If you are stranded, fleeing an abusive situation, or without any resources, Travelers Aid may be able to help. In an emergency, it’s always best to call 911. Please note: we are only able to provide transportation assistance to those who are physically in San Diego, and clients may be asked to contribute towards the price of their tickets. If you need to speak with a case manager, please call:
619-233-8500, ext. 1157
Or visit our case manager’s office (please call first before coming):
St. Vincent de Paul Village
1501 Imperial Avenue
San Diego, CA 92101
Sarah and George were a two-income family, working hard, and earning enough to afford rent on their one-bedroom home. All in the span of three months, Sarah was laid off, George was injured on the job, and their landlord decided to sell their house. Without income, they were unable to find a new place, and found themselves moving from friend’s house to friend’s house, until eventually living out of their car. Once that was repossessed, they were literally on the street, and needed shelter. For a cost of about $125, Travelers Aid was able to get them bus passes (to look for work) and place them in temporary housing so they could get back on their feet
Seth is a 29-year-old Iraqi war vet who was discharged here in San Diego and told to find his way home. He had visible scars from an IED explosion, shrapnel wounds, and Post Traumatic Stress Disorder anxiety, but maintained a good sense of humor even though he had been living on the streets for four weeks. He came to Travelers Aid after someone told him he might find help here, and our case manager set him up with the Work Your Way Home program because he did not want charity. His ticket home amounted to $132.00 after our discount. The Downtown Partnership was very understanding, and instead of working him for the thirteen hours necessary to pay for the ticket, worked him one eight-hour shift, supplied Seth with dinner, and made sure we could get him out of town on Thursday, November 19. Travelers Aid provided him with the bus ticket, transportation to the bus station, food for his travel, and a few dollars to help him home. He has a job lined up near Waco, Texas, and is looking forward to getting back to “normal” and living with his mother. He has VA services lined up in Texas for his PTSD, and has enough meds for his trip home.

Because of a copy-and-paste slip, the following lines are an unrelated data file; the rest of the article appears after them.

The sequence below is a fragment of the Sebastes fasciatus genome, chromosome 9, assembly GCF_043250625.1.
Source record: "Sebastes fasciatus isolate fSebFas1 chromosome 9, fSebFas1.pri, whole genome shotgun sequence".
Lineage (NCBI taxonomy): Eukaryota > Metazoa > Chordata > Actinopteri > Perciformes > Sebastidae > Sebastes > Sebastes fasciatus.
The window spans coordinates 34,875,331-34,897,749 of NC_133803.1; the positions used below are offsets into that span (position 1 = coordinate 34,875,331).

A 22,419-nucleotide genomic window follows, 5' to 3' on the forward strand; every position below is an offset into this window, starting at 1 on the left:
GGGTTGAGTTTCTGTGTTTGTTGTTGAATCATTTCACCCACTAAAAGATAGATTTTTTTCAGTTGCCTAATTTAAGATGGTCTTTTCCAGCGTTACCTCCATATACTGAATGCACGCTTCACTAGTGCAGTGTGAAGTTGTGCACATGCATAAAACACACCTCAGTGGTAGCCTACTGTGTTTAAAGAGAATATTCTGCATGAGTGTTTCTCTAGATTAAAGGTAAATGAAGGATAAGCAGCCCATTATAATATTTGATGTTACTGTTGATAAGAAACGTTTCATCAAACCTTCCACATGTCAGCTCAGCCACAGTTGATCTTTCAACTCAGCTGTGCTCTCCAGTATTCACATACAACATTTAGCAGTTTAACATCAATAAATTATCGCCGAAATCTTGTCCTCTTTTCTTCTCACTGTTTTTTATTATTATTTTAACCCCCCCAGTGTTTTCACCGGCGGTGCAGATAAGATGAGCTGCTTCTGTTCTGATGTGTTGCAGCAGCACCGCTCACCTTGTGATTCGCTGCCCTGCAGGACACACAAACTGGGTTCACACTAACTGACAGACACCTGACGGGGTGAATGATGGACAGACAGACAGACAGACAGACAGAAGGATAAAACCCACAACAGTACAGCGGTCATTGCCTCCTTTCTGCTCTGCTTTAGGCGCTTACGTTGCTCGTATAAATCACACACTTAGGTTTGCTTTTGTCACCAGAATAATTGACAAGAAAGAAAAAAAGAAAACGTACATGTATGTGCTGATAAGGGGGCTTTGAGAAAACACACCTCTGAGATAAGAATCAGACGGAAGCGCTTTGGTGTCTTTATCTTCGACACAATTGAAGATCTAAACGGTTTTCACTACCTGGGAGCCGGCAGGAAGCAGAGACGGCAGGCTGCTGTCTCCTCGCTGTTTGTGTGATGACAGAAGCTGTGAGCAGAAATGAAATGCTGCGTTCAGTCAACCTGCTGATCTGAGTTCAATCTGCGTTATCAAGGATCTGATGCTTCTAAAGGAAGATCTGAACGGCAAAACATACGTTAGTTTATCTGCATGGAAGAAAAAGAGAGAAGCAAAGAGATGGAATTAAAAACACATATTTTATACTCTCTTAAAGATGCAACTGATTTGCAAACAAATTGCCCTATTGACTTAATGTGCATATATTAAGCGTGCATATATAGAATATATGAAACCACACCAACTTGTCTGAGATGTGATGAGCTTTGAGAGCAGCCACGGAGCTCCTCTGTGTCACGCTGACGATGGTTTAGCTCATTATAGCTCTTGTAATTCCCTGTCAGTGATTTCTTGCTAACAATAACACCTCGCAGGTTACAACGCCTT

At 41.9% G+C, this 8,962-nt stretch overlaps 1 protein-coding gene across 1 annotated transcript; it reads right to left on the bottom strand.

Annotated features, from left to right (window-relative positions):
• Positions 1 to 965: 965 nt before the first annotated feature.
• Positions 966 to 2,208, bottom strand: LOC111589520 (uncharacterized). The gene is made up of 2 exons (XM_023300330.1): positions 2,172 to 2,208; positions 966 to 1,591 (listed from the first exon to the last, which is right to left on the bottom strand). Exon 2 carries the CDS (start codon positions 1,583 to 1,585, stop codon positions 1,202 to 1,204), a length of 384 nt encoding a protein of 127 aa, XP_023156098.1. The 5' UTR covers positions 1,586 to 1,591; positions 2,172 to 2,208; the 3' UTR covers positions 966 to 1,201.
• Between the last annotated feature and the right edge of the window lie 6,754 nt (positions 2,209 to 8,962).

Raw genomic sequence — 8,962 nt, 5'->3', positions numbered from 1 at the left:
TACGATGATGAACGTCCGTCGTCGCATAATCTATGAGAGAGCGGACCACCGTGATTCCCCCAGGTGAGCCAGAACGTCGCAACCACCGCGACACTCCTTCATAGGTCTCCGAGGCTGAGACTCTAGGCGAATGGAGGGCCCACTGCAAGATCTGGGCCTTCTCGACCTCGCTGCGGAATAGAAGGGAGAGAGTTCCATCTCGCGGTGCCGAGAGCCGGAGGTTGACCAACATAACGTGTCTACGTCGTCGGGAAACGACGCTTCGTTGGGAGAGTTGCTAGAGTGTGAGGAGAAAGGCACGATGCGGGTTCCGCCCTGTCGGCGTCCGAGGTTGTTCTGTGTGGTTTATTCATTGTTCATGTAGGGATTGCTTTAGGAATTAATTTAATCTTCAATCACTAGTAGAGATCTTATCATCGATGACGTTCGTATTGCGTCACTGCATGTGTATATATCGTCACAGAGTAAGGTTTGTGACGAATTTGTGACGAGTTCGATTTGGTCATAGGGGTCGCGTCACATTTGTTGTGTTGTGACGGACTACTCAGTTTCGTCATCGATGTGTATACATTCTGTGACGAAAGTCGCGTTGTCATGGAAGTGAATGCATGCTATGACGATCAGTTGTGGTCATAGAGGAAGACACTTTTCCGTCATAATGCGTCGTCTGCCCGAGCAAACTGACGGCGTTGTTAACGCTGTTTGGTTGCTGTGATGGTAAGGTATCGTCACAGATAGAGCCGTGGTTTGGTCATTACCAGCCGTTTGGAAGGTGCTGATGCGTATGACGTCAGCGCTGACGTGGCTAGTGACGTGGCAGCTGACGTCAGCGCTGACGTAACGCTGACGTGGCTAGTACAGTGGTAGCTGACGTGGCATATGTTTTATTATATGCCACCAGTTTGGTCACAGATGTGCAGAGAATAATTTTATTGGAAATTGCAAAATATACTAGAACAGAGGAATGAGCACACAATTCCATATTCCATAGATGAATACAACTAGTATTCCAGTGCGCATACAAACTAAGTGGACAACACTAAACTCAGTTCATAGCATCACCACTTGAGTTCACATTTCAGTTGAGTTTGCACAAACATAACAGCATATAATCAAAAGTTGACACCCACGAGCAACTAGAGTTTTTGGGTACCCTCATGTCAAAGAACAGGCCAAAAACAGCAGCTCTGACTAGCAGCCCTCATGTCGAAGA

Jeanette, a young mother, had been suffering at the hands of her husband of three years. They had separated many times in the past, and each time they reunited, he promised to stay away from drugs and alcohol as well as attend counseling. Unfortunately, each time he also returned to his old habits of threatening her and abusing her physically and emotionally. Both beautiful and dignified, Jeanette had had enough, and on her own, made arrangements for herself and her daughter to move to a shelter in another part of the state. She just needed help with transportation to get there, and we were able to get the two out of town quickly. It cost Travelers Aid $214 to purchase two Greyhound tickets for them.
Raphael’s troubles began when his ten-year marriage dissolved into a very difficult divorce. Through the process, he lost custody of his two children, his home, his car, and everything important to him. A broken man, Raphael became homeless, and spent five years abusing drugs and alcohol before he encountered Travelers Aid. When the Salvation Army’s Men’s Program couldn’t place him, a Travelers Aid Case Manager was able to get him placement in St. Vincent de Paul’s Village. Encouraged by the caring and involvement of our Case Manager, Raphael, 41, has taken many steps forward to rebuilding his life. He worked hard for—and has received—his food/bar handlers training and license. He was hired by a downtown restaurant, and recently began work. Raphael stopped by to check in with Travelers Aid not long ago to say “thank you” for helping him and not giving up on him as so many others had done in his past. He plans to stay in St. Vincent de Paul while he is getting on his feet and saving money. He has high hopes of a reunification with his children, and self-dignity for his future.